Often when people talk about “peace” they think in terms of not having war. That might be a form of national peace, but that is only a portion of what peace is in the Bible. In the New Testament times “peace” was used as a term to mean what some politicians describe today—peace through warfare, through conquest and defeating enemies. This stands in stark opposition to the peace of Jesus.
In the Bible, there are two main words used for “peace”. One is “shalom”, the Hebrew word for peace in the Old Testament scriptures. In the New Testament, the Greek word “erine” was used as a replacement for “shalom” but they really meant the same thing. In both testaments it was commonly used as a greeting. We might think that the greeting was simply a general way of saying, “Hey, I won’t kill you,” like shaking hands used to mean that no one was holding weapons. But “shalom” meant more than that.
1. Peace is personal and national
Just like today, the term “peace” in the Bible is used as a personal, individual characteristic, as well as a community or national one. It is used as a characteristic for a church as well as being content with one’s lot. It also is used to express a lack of conflict between two people.
2. Peace means “complete well-being”
“Shalom” certainly stood for having a lack of conflict. But it also meant having one’s needs met, and not having anxiety. It meant being of good health and having good relationships.
Yet a little while and the wicked man will be no more; and you will look carefully for his place and he will not be there. But the humble will inherit the land and will delight themselves in abundant peace. Psalm 37:10-11
3. Peace means both security and contentment
To have “shalom” was to be safe from harm. But it also meant that one’s mind was at rest from oppressions, whether real or exaggerated. To be at peace is to be free from both spiritual and inner demons.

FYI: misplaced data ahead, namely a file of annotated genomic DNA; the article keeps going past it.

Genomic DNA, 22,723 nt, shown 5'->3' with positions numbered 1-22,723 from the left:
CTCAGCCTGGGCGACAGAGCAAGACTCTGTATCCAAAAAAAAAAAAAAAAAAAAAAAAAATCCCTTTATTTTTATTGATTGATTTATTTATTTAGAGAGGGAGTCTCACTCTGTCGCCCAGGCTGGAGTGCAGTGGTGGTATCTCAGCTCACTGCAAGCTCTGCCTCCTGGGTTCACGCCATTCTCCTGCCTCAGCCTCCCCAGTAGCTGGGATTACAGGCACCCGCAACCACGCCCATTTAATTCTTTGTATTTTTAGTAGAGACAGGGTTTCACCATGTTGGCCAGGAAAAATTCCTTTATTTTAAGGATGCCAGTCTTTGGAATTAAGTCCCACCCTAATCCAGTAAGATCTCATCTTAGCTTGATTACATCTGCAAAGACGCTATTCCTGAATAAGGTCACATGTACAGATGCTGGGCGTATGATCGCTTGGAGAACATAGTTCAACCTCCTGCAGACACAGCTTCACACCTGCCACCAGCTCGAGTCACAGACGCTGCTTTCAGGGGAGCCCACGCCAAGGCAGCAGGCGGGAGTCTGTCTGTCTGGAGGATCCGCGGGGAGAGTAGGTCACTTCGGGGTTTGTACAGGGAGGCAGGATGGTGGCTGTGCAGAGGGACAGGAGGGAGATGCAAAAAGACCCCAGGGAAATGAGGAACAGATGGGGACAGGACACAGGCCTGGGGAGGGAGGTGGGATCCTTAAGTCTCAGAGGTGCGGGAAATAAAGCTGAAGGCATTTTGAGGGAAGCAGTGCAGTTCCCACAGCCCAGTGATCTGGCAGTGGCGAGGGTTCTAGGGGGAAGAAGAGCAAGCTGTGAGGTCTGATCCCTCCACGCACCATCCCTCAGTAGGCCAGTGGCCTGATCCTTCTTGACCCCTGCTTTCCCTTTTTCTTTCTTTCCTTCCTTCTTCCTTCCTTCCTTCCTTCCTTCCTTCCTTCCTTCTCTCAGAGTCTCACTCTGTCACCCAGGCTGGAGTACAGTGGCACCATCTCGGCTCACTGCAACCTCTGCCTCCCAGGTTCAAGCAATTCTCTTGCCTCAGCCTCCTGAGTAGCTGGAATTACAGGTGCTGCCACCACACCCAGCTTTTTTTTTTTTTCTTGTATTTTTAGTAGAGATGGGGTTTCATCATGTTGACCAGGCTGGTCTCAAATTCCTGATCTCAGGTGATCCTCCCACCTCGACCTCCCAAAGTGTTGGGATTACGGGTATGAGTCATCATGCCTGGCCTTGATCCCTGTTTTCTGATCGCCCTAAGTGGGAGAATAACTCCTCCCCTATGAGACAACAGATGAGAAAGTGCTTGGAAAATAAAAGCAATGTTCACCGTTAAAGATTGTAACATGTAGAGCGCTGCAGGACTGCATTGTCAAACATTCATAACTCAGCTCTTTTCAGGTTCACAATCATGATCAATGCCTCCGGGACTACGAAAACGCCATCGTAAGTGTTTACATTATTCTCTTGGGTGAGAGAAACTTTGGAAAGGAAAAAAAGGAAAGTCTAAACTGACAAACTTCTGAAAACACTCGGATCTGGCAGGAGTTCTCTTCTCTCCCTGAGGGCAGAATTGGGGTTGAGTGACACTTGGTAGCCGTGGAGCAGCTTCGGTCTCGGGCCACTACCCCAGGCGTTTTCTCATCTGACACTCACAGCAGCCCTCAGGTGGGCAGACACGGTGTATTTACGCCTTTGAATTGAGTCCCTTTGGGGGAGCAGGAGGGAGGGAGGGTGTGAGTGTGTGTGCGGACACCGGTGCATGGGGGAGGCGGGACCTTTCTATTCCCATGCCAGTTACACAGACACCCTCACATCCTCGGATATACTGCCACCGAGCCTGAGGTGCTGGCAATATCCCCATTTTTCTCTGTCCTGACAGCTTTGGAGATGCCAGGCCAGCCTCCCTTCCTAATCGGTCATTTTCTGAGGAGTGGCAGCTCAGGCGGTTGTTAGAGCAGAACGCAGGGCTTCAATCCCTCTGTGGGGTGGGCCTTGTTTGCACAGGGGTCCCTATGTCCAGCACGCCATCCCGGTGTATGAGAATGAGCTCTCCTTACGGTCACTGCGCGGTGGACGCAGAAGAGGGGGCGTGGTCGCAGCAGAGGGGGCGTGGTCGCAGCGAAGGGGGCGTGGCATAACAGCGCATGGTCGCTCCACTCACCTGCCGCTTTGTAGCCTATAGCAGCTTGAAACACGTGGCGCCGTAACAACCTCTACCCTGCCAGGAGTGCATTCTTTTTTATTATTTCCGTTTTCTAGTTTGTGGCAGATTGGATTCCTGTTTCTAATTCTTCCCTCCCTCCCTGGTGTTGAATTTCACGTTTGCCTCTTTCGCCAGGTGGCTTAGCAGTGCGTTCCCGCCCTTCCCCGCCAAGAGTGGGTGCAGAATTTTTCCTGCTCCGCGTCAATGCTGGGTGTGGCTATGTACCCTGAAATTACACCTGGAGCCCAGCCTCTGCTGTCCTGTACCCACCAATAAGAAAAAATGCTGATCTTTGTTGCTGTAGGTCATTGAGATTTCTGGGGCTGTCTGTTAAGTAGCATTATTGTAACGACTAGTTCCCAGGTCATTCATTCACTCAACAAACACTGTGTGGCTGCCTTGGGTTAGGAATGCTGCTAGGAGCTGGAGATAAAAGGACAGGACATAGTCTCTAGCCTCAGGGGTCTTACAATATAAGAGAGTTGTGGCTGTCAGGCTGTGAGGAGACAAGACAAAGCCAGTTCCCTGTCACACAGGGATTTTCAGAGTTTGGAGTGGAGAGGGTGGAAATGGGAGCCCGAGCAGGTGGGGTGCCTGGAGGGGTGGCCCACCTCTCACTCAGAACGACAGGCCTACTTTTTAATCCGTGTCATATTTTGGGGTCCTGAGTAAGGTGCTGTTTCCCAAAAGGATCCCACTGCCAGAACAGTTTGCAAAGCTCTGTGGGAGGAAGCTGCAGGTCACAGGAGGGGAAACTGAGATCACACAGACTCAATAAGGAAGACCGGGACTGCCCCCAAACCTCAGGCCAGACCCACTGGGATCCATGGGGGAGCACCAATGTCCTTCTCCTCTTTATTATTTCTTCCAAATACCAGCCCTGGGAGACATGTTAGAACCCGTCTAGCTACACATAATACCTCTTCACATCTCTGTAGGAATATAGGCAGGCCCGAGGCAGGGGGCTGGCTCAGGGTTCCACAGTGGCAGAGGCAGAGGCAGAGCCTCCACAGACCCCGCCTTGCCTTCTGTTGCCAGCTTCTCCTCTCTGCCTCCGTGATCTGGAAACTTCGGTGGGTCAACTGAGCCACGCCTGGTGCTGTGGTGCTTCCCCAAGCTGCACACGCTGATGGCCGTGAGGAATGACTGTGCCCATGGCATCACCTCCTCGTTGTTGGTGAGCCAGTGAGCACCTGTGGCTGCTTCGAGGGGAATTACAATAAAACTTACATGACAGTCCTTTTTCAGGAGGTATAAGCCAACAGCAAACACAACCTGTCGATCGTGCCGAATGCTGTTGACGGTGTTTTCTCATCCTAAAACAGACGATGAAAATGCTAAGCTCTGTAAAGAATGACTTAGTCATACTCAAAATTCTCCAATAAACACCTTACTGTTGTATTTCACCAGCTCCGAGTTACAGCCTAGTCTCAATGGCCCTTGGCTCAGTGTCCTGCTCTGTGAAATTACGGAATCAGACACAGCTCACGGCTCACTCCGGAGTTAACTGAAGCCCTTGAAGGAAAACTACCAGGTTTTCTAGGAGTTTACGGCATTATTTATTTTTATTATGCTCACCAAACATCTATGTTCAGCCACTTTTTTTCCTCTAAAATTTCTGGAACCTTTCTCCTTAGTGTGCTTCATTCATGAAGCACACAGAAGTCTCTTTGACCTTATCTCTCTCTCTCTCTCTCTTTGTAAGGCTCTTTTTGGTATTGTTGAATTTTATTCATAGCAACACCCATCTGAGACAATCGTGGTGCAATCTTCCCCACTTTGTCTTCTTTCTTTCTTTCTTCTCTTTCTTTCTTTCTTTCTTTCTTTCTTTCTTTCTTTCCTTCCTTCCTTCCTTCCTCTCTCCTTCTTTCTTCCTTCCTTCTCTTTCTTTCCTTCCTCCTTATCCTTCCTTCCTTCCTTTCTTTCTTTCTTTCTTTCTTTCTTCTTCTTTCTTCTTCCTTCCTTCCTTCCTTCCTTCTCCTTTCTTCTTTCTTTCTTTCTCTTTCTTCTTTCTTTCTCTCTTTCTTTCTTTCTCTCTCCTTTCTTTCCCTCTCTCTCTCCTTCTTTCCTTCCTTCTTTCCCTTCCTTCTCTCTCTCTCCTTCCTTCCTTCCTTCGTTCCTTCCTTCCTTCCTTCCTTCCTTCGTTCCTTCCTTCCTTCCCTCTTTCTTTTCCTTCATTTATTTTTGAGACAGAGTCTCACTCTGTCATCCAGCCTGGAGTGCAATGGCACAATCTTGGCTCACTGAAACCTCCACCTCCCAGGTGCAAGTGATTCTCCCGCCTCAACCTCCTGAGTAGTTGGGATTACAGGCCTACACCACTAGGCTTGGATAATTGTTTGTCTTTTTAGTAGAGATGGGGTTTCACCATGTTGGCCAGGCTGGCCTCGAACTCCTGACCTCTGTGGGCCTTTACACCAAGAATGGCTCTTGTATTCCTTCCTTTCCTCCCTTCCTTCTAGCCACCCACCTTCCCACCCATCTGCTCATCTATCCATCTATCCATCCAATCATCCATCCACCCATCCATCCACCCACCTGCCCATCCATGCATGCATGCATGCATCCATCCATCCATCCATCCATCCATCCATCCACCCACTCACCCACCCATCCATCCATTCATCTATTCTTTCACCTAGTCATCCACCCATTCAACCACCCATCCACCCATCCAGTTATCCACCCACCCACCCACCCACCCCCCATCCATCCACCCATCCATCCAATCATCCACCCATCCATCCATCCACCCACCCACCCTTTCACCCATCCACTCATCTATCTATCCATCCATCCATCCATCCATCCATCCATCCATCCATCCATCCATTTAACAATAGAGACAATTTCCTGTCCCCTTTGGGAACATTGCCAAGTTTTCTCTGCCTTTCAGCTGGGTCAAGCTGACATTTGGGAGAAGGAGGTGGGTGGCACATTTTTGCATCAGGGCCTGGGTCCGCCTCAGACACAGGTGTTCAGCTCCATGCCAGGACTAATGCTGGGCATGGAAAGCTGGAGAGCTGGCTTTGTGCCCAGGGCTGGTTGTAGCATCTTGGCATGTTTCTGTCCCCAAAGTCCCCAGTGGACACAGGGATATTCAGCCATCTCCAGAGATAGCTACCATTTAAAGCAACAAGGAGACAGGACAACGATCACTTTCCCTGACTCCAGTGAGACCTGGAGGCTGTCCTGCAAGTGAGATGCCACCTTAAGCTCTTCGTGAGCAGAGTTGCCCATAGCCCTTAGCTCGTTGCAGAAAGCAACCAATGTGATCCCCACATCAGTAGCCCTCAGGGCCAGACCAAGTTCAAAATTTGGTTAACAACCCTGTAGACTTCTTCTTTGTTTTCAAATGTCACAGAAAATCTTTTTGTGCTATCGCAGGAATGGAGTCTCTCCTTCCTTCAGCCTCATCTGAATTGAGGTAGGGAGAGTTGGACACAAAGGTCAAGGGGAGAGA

Be anxious for nothing, but in everything by prayer and supplication with thanksgiving let your requests be made known to God. And the peace of God, which surpasses all comprehension, will guard your hearts and your minds in Christ Jesus. Philippians 4:6-7
4. Peace is reconciliation
Paul the apostle especially uses the term “peace” to speak of the reconciliation of all peoples under God. It is the reconciliation of people with God and people with each other. This is the ending of false separations between races, sexes and religions, all unified under God through Jesus.
5. Peace is unity
Christian peace is seen as unity between all followers of Jesus, forgiveness and holding others as more important than oneself. Peace is love in community.
So, as those who have been chosen of God, holy and beloved, put on a heart of compassion, kindness, humility, gentleness and patience; bearing with one another, and forgiving each other, whoever has a complaint against anyone; just as the Lord forgave you, so also should you. Beyond all these things put on love, which is the perfect bond of unity. Let the peace of Christ rule in your hearts, to which indeed you were called in one body. Colossians 3:12-15
6. Peace is often seen as an agreement or covenant
Peace is sometimes established by a covenant, like a peace treaty. Covenants, or permanent agreements between people, are tools for peace. So when Jesus established his “new covenant” is was a peace treaty.
They said, "We see plainly that the LORD has been with you; so we said, 'Let there now be an oath between us, even between you and us, and let us make a covenant with you, that you will do us no harm, just as we have not touched you and have done to you nothing but good and have sent you away in peace. You are now the blessed of the LORD.'" Genesis 26:28-29
7. Peace comes from God
To truly be at peace is to receive peace from God. The Bible doesn’t deny that there are other places to obtain peace, but that such peace is temporary and sometimes false. God is the only source of peace that is complete and permanent.
Peace I leave with you; My peace I give to you; not as the world gives do I give to you. John 14:27
What is peacemaking?
Thus, when Jesus speaks of his people being “peace-makers”, he is saying not so much that they stop wars, but that they bring peace to all relationships, to communities at large. That they mend relationships, and create unity in Jesus. They meet human needs and so create whole communities.
Depart from evil and do good; Seek peace and pursue it. Psalm 34:14